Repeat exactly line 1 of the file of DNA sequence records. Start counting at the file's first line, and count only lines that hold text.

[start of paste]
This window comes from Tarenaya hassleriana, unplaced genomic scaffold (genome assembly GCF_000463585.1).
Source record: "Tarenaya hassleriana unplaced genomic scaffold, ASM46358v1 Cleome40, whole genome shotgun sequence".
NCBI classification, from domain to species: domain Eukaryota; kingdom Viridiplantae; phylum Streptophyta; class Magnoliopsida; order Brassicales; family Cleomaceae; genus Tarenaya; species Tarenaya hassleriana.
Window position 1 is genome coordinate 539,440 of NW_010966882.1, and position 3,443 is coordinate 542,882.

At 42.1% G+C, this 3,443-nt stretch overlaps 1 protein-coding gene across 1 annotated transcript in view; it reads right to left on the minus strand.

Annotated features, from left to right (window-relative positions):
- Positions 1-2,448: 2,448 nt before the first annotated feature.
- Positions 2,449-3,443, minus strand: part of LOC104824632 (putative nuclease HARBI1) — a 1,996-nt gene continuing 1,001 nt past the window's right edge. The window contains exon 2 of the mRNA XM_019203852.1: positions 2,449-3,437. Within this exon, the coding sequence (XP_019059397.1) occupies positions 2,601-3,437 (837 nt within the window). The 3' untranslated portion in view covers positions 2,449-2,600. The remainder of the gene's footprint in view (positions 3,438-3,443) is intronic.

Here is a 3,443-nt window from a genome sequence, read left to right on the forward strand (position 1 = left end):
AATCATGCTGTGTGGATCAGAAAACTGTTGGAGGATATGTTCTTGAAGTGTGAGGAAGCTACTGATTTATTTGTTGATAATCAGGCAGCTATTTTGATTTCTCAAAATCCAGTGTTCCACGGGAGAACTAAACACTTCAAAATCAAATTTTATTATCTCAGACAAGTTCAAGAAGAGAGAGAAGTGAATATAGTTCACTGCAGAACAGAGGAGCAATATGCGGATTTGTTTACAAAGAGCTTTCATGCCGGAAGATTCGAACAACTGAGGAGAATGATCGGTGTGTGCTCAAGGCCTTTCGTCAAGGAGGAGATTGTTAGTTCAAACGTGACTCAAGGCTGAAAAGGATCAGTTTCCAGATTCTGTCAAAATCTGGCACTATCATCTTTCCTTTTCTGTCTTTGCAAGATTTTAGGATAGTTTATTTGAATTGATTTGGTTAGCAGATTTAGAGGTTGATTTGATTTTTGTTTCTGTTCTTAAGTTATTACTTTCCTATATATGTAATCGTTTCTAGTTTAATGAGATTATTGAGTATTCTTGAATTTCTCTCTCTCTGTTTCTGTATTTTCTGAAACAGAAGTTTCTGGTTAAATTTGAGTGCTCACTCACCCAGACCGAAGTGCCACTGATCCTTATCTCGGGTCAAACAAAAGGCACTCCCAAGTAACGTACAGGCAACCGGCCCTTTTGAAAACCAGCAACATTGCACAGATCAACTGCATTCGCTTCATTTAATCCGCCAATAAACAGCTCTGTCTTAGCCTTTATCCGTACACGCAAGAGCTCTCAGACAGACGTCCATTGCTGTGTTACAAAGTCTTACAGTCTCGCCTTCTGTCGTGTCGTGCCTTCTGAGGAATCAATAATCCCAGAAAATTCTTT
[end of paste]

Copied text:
This window comes from Tarenaya hassleriana, unplaced genomic scaffold (genome assembly GCF_000463585.1).